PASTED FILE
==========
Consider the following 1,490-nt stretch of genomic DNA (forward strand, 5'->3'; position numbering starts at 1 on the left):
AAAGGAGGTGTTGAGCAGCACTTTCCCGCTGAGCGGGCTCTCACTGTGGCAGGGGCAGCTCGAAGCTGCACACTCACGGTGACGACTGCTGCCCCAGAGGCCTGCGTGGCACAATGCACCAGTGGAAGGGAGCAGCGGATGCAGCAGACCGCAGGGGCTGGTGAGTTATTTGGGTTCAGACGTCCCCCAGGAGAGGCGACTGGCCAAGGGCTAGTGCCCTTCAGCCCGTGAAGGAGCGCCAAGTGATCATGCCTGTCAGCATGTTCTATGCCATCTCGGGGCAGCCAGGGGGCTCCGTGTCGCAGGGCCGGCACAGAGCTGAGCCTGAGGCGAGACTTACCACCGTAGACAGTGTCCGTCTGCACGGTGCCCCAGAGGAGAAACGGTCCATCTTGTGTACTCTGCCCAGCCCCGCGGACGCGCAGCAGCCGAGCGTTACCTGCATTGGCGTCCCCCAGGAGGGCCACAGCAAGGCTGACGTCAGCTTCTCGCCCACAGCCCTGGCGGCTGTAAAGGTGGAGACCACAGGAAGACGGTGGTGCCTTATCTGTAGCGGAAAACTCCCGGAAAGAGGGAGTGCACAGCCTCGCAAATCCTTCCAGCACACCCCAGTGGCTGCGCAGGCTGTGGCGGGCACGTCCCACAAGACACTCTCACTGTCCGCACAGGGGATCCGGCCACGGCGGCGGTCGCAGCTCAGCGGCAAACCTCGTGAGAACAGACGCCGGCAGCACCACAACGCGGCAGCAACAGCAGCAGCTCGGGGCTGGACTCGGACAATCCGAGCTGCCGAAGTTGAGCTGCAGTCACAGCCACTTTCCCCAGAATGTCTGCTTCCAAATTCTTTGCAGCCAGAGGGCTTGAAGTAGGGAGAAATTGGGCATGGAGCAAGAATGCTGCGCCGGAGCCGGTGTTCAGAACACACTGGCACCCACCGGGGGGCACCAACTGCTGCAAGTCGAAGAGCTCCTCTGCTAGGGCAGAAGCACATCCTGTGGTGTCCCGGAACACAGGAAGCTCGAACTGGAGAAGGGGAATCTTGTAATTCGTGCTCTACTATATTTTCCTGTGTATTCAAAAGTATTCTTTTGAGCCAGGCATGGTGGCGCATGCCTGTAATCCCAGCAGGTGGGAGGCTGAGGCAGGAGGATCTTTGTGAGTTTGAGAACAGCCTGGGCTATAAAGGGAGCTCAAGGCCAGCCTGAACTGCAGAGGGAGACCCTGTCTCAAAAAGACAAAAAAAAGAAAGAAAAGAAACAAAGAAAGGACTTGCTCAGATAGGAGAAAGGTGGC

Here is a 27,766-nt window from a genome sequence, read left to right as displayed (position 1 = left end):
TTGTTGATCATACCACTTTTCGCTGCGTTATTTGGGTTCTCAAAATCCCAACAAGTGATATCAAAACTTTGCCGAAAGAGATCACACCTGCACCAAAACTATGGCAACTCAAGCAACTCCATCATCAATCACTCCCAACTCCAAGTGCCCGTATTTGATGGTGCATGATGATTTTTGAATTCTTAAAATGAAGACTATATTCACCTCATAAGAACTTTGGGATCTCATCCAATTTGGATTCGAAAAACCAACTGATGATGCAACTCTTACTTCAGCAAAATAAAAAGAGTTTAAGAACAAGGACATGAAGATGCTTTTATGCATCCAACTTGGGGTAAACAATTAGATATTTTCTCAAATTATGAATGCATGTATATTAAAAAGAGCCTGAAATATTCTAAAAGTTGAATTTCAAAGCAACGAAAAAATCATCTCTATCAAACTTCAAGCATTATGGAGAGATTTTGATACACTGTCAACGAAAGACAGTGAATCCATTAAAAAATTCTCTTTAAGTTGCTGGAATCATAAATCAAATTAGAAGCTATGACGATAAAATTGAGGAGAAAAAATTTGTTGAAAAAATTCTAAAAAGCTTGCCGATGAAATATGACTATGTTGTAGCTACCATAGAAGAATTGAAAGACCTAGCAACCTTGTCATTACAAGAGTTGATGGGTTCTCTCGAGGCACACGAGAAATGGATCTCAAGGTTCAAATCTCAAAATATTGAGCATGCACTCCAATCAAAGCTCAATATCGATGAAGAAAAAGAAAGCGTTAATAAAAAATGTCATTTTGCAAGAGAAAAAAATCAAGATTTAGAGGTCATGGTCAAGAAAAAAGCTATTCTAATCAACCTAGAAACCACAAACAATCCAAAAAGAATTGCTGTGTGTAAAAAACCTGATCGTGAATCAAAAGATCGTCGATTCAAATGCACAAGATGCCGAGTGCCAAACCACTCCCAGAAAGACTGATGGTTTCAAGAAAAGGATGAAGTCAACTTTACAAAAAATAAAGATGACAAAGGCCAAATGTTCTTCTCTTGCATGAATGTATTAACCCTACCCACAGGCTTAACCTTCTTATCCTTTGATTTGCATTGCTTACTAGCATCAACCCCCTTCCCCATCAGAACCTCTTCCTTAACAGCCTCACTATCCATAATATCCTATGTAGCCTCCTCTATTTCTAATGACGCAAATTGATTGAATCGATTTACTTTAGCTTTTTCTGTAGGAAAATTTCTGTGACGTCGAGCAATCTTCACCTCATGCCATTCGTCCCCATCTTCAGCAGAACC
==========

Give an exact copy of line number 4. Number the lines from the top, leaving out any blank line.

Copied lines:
TTGTTGATCATACCACTTTTCGCTGCGTTATTTGGGTTCTCAAAATCCCAACAAGTGATATCAAAACTTTGCCGAAAGAGATCACACCTGCACCAAAACTATGGCAACTCAAGCAACTCCATCATCAATCACTCCCAACTCCAAGTGCCCGTATTTGATGGTGCATGATGATTTTTGAATTCTTAAAATGAAGACTATATTCACCTCATAAGAACTTTGGGATCTCATCCAATTTGGATTCGAAAAACCAACTGATGATGCAACTCTTACTTCAGCAAAATAAAAAGAGTTTAAGAACAAGGACATGAAGATGCTTTTATGCATCCAACTTGGGGTAAACAATTAGATATTTTCTCAAATTATGAATGCATGTATATTAAAAAGAGCCTGAAATATTCTAAAAGTTGAATTTCAAAGCAACGAAAAAATCATCTCTATCAAACTTCAAGCATTATGGAGAGATTTTGATACACTGTCAACGAAAGACAGTGAATCCATTAAAAAATTCTCTTTAAGTTGCTGGAATCATAAATCAAATTAGAAGCTATGACGATAAAATTGAGGAGAAAAAATTTGTTGAAAAAATTCTAAAAAGCTTGCCGATGAAATATGACTATGTTGTAGCTACCATAGAAGAATTGAAAGACCTAGCAACCTTGTCATTACAAGAGTTGATGGGTTCTCTCGAGGCACACGAGAAATGGATCTCAAGGTTCAAATCTCAAAATATTGAGCATGCACTCCAATCAAAGCTCAATATCGATGAAGAAAAAGAAAGCGTTAATAAAAAATGTCATTTTGCAAGAGAAAAAAATCAAGATTTAGAGGTCATGGTCAAGAAAAAAGCTATTCTAATCAACCTAGAAACCACAAACAATCCAAAAAGAATTGCTGTGTGTAAAAAACCTGATCGTGAATCAAAAGATCGTCGATTCAAATGCACAAGATGCCGAGTGCCAAACCACTCCCAGAAAGACTGATGGTTTCAAGAAAAGGATGAAGTCAACTTTACAAAAAATAAAGATGACAAAGGCCAAATGTTCTTCTCTTGCATGAATGTATTAACCCTACCCACAGGCTTAACCTTCTTATCCTTTGATTTGCATTGCTTACTAGCATCAACCCCCTTCCCCATCAGAACCTCTTCCTTAACAGCCTCACTATCCATAATATCCTATGTAGCCTCCTCTATTTCTAATGACGCAAATTGATTGAATCGATTTACTTTAGCTTTTTCTGTAGGAAAATTTCTGTGACGTCGAGCAATCTTCACCTCATGCCATTCGTCCCCATCTTCAGCAGAACC